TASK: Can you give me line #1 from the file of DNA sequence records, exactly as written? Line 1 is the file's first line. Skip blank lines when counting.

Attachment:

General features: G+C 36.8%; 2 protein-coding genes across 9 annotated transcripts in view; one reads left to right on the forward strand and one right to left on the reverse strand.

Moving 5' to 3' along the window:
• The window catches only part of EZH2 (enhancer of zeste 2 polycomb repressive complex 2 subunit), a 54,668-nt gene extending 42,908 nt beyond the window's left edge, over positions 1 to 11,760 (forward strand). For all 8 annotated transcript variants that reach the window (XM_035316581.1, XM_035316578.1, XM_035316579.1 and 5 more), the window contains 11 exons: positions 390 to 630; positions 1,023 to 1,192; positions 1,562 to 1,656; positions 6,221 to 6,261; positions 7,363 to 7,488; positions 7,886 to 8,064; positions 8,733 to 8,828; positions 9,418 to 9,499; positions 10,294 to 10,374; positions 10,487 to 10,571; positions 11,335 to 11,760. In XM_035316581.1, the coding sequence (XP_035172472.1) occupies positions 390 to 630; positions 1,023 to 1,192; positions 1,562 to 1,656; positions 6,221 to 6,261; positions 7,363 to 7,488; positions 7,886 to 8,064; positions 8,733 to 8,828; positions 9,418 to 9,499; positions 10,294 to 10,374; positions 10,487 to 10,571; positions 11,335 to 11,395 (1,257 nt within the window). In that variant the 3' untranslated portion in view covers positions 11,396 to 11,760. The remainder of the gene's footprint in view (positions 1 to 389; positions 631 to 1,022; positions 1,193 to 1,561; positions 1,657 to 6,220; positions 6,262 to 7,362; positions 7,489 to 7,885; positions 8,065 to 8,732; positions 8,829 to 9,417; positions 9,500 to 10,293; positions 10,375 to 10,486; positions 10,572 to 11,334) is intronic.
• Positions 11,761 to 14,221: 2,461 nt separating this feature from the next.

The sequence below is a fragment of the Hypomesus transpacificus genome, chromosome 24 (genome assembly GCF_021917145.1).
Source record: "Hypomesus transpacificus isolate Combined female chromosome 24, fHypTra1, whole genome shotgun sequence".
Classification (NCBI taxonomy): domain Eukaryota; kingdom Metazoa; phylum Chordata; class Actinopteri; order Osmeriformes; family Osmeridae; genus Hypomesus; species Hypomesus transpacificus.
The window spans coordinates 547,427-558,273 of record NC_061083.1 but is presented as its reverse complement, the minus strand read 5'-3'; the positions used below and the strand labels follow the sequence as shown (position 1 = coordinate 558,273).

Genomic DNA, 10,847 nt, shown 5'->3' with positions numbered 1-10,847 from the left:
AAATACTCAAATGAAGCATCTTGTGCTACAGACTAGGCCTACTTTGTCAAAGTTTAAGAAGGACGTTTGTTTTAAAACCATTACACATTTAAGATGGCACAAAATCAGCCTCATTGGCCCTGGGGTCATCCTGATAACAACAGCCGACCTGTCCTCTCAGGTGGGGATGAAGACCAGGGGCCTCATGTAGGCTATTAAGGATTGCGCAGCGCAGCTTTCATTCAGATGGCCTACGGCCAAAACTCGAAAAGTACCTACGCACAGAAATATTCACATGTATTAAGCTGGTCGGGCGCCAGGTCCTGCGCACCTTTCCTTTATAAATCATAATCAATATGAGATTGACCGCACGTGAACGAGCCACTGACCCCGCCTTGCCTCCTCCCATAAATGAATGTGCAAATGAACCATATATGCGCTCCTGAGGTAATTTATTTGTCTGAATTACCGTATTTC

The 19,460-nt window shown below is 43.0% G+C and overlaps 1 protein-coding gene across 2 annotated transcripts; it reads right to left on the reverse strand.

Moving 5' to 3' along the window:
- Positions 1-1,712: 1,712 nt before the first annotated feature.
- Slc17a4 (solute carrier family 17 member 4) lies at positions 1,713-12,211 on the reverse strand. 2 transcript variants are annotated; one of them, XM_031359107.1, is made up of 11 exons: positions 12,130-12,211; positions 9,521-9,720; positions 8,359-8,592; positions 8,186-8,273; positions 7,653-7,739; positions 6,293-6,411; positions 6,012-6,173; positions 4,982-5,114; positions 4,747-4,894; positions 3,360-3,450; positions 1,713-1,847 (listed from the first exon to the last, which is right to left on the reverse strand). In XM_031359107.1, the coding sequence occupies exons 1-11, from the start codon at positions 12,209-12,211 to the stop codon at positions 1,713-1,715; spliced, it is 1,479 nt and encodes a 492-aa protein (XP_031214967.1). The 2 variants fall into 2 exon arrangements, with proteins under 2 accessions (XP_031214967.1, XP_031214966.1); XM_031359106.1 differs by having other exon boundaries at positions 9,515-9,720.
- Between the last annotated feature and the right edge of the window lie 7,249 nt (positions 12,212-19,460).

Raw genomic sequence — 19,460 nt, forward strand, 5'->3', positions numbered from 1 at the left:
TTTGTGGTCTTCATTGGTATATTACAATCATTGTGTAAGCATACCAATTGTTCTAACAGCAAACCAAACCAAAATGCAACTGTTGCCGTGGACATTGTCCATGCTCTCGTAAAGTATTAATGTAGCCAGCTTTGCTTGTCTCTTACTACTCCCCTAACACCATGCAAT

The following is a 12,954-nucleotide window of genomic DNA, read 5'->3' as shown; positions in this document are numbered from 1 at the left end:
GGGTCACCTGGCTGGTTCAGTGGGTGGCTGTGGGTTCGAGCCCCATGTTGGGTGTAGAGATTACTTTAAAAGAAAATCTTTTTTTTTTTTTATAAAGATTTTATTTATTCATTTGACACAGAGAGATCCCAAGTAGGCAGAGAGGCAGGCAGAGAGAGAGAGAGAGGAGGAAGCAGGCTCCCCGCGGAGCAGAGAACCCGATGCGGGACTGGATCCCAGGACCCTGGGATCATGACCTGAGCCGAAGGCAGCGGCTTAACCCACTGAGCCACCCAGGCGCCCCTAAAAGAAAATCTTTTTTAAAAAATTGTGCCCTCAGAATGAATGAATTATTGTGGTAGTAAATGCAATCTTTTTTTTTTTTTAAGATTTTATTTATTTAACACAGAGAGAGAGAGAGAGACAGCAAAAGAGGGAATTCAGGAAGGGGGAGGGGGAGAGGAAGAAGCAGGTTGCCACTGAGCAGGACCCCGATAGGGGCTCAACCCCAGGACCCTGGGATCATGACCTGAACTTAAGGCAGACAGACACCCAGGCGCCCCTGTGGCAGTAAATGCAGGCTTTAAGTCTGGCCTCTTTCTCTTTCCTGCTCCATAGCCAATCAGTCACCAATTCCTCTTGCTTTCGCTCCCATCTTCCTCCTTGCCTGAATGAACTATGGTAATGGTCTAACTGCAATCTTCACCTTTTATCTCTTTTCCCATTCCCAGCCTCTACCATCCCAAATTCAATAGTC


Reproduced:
General features: G+C 36.8%; 2 protein-coding genes across 9 annotated transcripts in view; one reads left to right on the forward strand and one right to left on the reverse strand.